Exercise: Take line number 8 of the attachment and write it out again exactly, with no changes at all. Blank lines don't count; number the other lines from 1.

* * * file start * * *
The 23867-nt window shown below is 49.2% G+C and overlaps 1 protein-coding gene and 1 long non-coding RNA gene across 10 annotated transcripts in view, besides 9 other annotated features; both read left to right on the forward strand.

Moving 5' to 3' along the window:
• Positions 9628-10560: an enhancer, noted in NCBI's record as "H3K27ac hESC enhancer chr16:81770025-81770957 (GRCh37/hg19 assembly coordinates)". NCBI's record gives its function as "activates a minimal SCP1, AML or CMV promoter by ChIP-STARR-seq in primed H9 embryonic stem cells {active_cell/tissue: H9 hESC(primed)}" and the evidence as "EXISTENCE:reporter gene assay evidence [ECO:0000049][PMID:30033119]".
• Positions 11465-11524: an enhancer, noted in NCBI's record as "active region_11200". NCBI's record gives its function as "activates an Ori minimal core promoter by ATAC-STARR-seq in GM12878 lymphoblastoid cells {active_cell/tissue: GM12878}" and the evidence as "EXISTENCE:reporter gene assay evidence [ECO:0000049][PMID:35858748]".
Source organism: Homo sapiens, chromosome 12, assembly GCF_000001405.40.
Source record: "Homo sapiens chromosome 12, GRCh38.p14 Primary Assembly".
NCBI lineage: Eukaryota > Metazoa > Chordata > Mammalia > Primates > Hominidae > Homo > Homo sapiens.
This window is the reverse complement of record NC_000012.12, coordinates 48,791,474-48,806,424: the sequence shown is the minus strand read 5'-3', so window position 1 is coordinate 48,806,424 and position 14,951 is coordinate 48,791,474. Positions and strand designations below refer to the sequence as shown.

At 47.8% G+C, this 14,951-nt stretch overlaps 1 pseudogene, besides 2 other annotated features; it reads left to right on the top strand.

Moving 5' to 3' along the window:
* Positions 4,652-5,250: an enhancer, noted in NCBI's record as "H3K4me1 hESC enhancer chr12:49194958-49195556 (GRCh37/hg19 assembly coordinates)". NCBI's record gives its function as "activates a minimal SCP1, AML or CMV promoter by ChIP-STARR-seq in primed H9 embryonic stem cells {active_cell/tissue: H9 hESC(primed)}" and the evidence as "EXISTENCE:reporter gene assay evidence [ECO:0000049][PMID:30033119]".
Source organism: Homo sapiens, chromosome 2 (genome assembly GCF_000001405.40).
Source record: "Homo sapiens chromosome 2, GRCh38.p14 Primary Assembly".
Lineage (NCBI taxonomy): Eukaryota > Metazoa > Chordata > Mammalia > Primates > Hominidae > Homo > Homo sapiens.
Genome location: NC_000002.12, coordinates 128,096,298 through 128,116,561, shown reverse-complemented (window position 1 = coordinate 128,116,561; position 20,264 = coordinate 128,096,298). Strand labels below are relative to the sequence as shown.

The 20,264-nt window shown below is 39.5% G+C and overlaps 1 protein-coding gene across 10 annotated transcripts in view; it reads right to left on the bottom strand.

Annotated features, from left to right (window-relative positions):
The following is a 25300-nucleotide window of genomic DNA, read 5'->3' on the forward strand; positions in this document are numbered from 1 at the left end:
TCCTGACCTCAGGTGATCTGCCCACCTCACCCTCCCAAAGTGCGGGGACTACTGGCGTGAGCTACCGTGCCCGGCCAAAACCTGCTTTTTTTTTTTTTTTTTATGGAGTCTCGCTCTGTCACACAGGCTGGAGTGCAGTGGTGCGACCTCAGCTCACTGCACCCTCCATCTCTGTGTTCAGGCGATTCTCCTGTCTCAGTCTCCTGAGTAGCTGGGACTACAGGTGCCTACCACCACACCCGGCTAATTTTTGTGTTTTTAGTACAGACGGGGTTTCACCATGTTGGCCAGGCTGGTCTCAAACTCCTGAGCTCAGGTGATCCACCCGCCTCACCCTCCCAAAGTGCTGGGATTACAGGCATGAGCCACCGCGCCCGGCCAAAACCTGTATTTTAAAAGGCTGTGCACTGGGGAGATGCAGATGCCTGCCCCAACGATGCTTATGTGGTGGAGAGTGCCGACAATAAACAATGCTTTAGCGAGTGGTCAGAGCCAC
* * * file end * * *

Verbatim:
This window is the reverse complement of record NC_000012.12, coordinates 48,791,474-48,806,424: the sequence shown is the minus strand read 5'-3', so window position 1 is coordinate 48,806,424 and position 14,951 is coordinate 48,791,474. Positions and strand designations below refer to the sequence as shown.